EX-VIVO PENETRATION OF NANOMETRIC ZnO and TiO2 ACROSS ACTINICALLY DAMAGED PORCINE SKIN: DEVELOPMENT OF AN ALBINISTIC SKIN PROTECTION TREATMENTHTML Full Text
EX-VIVO PENETRATION OF NANOMETRIC ZnO and TiO2 ACROSS ACTINICALLY DAMAGED PORCINE SKIN: DEVELOPMENT OF AN ALBINISTIC SKIN PROTECTION TREATMENT
Chifamba *1, A. Dube 2 and C. C. Maponga1, 3, 4
College of Health Sciences 1, University of Zimbabwe, Harare, Zimbabwe
Pharmaceutics Discipline 2, School of Pharmacy, University of the Western Cape, Cape Town, South Africa
School of Pharmacy and Pharmaceutical Sciences 3, University at Buffalo, Buffalo, New York, USA
Translational Pharmacology Research Core 4, NYS Center of Excellence in Bioinformatics and Life Sciences, Buffalo, New York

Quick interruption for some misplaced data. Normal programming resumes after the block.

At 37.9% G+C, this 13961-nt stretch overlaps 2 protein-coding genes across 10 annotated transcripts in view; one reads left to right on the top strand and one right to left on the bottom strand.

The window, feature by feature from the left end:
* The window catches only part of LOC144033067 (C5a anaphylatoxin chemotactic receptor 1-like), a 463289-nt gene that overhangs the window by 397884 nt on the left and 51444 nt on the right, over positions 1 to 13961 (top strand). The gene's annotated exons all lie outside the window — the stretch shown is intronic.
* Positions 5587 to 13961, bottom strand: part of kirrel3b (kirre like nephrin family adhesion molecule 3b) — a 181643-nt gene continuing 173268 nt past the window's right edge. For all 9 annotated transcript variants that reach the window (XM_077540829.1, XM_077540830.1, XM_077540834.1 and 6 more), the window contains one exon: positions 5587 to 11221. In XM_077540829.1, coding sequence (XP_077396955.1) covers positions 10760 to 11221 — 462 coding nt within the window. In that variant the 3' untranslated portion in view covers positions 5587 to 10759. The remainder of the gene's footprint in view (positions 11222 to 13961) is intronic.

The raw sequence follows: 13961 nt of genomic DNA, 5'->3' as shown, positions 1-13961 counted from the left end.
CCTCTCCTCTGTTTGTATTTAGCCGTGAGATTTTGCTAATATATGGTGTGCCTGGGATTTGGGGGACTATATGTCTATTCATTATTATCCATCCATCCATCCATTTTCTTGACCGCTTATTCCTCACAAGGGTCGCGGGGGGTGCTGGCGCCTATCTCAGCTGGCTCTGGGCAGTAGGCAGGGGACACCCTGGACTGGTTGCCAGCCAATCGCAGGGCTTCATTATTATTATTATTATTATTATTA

ABSTRACT: The skin penetration and safety of nanometric zinc oxide and titanium dioxide incorporated in a cosmeceutical cream, specifically designed to retard skin actinic damage in tropical Oculocutaneous albinism was investigated ex-vivo through simulated actinically damaged porcine skin. Franz diffusion cells were used in an experiment modeled in line with related work done by Diembeck et al (1999); the OECD guideline, document no 428 and the EU opinion SCCNFP 0750/03. The following experiment was distinguished by its use of simulated actinic damaged skin characteristic in albinism in the tropics. The subsequent analytical studies were modified, since skin stripping was not practical on damaged skin. Analysis for the nanomaterials was conducted on both the Franz cell receptor phase fluid as well as extractions from the entire skin tissue material after the diffusion process. Quantification analysis for the recovered titanium was done by ICP-AES and the zinc was assayed using Flame AAS. The total recoveries of zinc from the skin extracts ranged between101.35-103.20% of the total zinc applied. The amounts of zinc recovered were comparable in treated, untreated skin, and the receptor phase. Mean total recoveries of titanium for all categories ranged between 98.73% and 99.24%, of the total applied titanium. No titanium was found in the receptor phase. The results show that neither nanometric titanium nor zinc ions can penetrate both normal and actinically damaged porcine skin, thus, suggesting minimal systemic exposure when used in treatments for actinically damaged albinistic persons.